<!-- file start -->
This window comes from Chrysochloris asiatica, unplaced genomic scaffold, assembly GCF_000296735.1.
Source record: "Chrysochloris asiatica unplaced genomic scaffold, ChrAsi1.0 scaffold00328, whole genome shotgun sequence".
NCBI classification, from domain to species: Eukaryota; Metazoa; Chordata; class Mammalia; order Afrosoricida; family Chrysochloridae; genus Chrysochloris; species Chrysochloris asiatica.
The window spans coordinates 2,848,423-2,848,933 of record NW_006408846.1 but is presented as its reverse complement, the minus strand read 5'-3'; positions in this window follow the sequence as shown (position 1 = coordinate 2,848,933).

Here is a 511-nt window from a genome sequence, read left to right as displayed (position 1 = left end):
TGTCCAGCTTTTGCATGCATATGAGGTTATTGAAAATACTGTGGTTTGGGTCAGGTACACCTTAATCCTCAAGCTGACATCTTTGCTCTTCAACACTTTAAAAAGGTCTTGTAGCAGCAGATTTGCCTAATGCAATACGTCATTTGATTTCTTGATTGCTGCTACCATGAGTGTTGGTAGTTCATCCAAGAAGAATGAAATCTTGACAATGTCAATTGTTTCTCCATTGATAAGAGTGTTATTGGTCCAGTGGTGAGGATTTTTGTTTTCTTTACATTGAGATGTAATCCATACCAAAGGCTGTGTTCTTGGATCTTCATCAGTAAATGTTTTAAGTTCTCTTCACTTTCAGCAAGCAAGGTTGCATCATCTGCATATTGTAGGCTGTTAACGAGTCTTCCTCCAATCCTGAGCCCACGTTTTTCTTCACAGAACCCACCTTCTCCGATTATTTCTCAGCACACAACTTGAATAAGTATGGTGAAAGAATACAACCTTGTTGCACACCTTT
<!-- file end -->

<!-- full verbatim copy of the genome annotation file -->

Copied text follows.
This window comes from Chrysochloris asiatica, unplaced genomic scaffold, assembly GCF_000296735.1.
Source record: "Chrysochloris asiatica unplaced genomic scaffold, ChrAsi1.0 scaffold00328, whole genome shotgun sequence".
NCBI classification, from domain to species: Eukaryota; Metazoa; Chordata; class Mammalia; order Afrosoricida; family Chrysochloridae; genus Chrysochloris; species Chrysochloris asiatica.
The window spans coordinates 2,848,423-2,848,933 of record NW_006408846.1 but is presented as its reverse complement, the minus strand read 5'-3'; positions in this window follow the sequence as shown (position 1 = coordinate 2,848,933).

Here is a 511-nt window from a genome sequence, read left to right as displayed (position 1 = left end):
TGTCCAGCTTTTGCATGCATATGAGGTTATTGAAAATACTGTGGTTTGGGTCAGGTACACCTTAATCCTCAAGCTGACATCTTTGCTCTTCAACACTTTAAAAAGGTCTTGTAGCAGCAGATTTGCCTAATGCAATACGTCATTTGATTTCTTGATTGCTGCTACCATGAGTGTTGGTAGTTCATCCAAGAAGAATGAAATCTTGACAATGTCAATTGTTTCTCCATTGATAAGAGTGTTATTGGTCCAGTGGTGAGGATTTTTGTTTTCTTTACATTGAGATGTAATCCATACCAAAGGCTGTGTTCTTGGATCTTCATCAGTAAATGTTTTAAGTTCTCTTCACTTTCAGCAAGCAAGGTTGCATCATCTGCATATTGTAGGCTGTTAACGAGTCTTCCTCCAATCCTGAGCCCACGTTTTTCTTCACAGAACCCACCTTCTCCGATTATTTCTCAGCACACAACTTGAATAAGTATGGTGAAAGAATACAACCTTGTTGCACACCTTT